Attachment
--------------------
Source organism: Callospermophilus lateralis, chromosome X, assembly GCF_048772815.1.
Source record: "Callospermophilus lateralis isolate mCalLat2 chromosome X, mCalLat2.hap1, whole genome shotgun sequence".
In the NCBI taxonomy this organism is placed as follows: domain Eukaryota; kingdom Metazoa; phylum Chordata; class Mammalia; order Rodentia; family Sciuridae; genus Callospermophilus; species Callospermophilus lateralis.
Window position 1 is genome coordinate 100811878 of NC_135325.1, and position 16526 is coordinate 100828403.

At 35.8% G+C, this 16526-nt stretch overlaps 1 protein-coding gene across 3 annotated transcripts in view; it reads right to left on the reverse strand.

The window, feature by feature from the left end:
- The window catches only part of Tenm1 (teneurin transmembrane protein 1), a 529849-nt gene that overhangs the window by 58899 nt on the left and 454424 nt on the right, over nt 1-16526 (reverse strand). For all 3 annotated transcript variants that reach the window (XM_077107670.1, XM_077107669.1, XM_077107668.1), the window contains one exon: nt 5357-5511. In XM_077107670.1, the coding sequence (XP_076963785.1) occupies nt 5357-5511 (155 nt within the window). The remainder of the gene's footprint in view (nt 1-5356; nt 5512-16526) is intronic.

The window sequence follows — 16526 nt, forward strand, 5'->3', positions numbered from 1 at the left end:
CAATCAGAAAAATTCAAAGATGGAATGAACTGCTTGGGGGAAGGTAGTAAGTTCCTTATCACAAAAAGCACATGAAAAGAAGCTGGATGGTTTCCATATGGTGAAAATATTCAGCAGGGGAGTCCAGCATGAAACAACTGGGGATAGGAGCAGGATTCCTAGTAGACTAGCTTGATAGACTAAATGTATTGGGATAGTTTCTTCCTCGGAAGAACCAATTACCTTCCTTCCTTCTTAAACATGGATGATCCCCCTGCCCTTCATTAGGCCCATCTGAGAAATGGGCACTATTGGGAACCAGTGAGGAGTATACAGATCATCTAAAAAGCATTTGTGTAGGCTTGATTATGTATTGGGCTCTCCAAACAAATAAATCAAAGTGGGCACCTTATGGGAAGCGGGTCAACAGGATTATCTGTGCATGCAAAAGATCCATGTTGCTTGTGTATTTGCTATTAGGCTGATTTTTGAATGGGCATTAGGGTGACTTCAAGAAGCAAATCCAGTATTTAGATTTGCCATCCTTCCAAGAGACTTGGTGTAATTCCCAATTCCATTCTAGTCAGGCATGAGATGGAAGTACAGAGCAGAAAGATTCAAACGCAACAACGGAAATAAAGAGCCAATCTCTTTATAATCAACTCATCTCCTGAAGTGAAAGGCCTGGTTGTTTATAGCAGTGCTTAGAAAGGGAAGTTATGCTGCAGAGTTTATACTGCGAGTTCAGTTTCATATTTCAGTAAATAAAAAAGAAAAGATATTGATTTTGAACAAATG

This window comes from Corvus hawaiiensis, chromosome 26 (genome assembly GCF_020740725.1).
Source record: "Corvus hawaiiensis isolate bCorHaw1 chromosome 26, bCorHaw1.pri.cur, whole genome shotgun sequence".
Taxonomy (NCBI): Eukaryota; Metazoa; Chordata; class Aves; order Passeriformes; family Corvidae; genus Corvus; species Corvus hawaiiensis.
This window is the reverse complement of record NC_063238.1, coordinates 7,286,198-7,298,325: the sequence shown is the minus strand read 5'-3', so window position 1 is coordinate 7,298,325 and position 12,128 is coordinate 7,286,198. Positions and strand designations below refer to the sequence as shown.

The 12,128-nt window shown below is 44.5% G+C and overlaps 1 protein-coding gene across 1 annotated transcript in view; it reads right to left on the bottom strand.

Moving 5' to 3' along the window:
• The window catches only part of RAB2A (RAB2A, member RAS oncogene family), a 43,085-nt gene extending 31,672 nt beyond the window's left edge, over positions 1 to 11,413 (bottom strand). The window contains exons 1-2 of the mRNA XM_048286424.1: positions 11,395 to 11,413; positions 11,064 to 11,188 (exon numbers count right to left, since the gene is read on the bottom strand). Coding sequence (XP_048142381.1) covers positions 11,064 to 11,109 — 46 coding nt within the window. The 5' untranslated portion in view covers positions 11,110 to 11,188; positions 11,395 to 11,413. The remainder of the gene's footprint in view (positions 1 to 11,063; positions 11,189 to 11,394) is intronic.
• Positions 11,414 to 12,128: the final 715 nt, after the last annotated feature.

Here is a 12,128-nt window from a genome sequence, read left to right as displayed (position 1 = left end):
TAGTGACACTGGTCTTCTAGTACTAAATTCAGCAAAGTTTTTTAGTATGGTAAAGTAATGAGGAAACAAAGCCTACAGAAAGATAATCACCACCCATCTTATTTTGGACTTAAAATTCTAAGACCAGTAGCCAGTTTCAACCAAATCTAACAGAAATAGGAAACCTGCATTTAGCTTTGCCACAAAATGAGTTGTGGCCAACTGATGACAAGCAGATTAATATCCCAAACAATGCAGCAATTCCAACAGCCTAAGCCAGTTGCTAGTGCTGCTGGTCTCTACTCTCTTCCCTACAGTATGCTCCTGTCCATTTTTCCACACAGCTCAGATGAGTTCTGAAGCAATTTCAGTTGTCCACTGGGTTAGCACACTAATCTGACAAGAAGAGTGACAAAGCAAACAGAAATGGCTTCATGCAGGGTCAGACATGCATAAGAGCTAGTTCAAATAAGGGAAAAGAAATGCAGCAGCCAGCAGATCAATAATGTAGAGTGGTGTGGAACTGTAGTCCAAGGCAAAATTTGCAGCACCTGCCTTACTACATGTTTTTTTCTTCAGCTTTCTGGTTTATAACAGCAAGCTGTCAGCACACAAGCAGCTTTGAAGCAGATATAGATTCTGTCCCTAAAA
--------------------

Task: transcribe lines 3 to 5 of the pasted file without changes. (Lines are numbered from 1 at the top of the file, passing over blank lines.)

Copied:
In the NCBI taxonomy this organism is placed as follows: domain Eukaryota; kingdom Metazoa; phylum Chordata; class Mammalia; order Rodentia; family Sciuridae; genus Callospermophilus; species Callospermophilus lateralis.
Window position 1 is genome coordinate 100811878 of NC_135325.1, and position 16526 is coordinate 100828403.

At 35.8% G+C, this 16526-nt stretch overlaps 1 protein-coding gene across 3 annotated transcripts in view; it reads right to left on the reverse strand.